Crossposted from the State EdWatch blog
By Daarel Burnette
In a far-ranging talk, U.S. Secretary of Education John B. King Jr. told an audience of state superintendents Monday to move swiftly and methodically to build new school accountability systems under the recently passed Every Student Succeeds Act.
“This is a tremendous opportunity for us to think differently about how we define educational excellence,” he said at the annual legislative conference of the Council of Chief State School Officers.
For an hour at the Capital Hilton, King fielded questions from state chiefs about how to prepare for the transition to the next presidential administration, the testing opt-out movement, and the ESSA regulation and approval process.
The moderated discussion was part of a conference in which state chiefs will spend part of the week hearing from civil rights activists, attending workshops on accountability plans, and meeting with members of Congress.
King encouraged states to start convening task forces to identify and intervene in struggling schools and provide supports for poor and minority students, English-language learners, and those with disabilities.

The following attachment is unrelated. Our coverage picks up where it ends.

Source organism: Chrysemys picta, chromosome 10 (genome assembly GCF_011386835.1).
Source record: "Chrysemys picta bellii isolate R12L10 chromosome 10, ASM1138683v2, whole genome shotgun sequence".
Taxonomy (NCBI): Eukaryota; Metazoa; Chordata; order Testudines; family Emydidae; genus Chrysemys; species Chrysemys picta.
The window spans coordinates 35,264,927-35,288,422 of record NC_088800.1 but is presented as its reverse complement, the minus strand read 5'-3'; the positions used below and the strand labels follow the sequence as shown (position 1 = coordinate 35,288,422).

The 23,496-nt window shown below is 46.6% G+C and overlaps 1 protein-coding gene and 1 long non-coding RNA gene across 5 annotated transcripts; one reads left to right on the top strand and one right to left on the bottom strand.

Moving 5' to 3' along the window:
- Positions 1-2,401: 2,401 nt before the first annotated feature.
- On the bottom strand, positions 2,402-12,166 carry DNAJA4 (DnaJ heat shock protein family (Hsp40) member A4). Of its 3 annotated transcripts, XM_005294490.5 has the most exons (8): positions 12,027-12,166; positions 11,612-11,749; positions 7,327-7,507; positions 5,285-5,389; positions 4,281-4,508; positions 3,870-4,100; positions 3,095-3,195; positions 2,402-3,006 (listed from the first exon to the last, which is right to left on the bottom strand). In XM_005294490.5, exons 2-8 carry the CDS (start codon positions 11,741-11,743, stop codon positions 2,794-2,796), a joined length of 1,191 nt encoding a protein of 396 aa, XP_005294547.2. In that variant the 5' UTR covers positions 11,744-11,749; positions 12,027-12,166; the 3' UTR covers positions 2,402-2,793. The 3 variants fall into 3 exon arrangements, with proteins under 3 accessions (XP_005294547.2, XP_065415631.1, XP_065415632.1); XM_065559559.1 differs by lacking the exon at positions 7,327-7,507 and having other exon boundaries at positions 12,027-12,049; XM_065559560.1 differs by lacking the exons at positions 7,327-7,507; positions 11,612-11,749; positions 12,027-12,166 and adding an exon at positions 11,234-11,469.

“Make sure parents, civil rights communities, employers, higher education people are at the table on decisionmaking,” King said. Among the questions to ask, he said: “How do we ensure accountability systems are broadened, but still focused on equity?”
In response to a question from CCSSO Executive Director Chris Minnich, who moderated the discussion, about the opt-out movement, King said states have to look at the types and amount of assessments they’re giving students to make sure they’re useful and not duplicative.
“I think the core issue is that we want teachers and parents to have good information about schools,” King said. “That’s the purpose of the assessment system, to inform decisionmaking at schools. At the same time, we have to acknowledge there are places around the country where assessment has gone beyond that role and is crowding out good instruction, and that is a problem.”
And in response to several questions from chiefs about the transition to the next U.S. president’s administration, which will be tasked with approving states’ ESSA plans, King said he’s working with his staff to make sure the transition goes smoothly.
“How we’re thinking of ESSA implementation is that it’s a shared project with state chiefs and boards and school districts,” King said. “Part of what will bring continuity will be the folks in this room being a bridge. We won’t be the folks doing the plan approval, but we will have regulations in place before that transition. So there will be continuity.”
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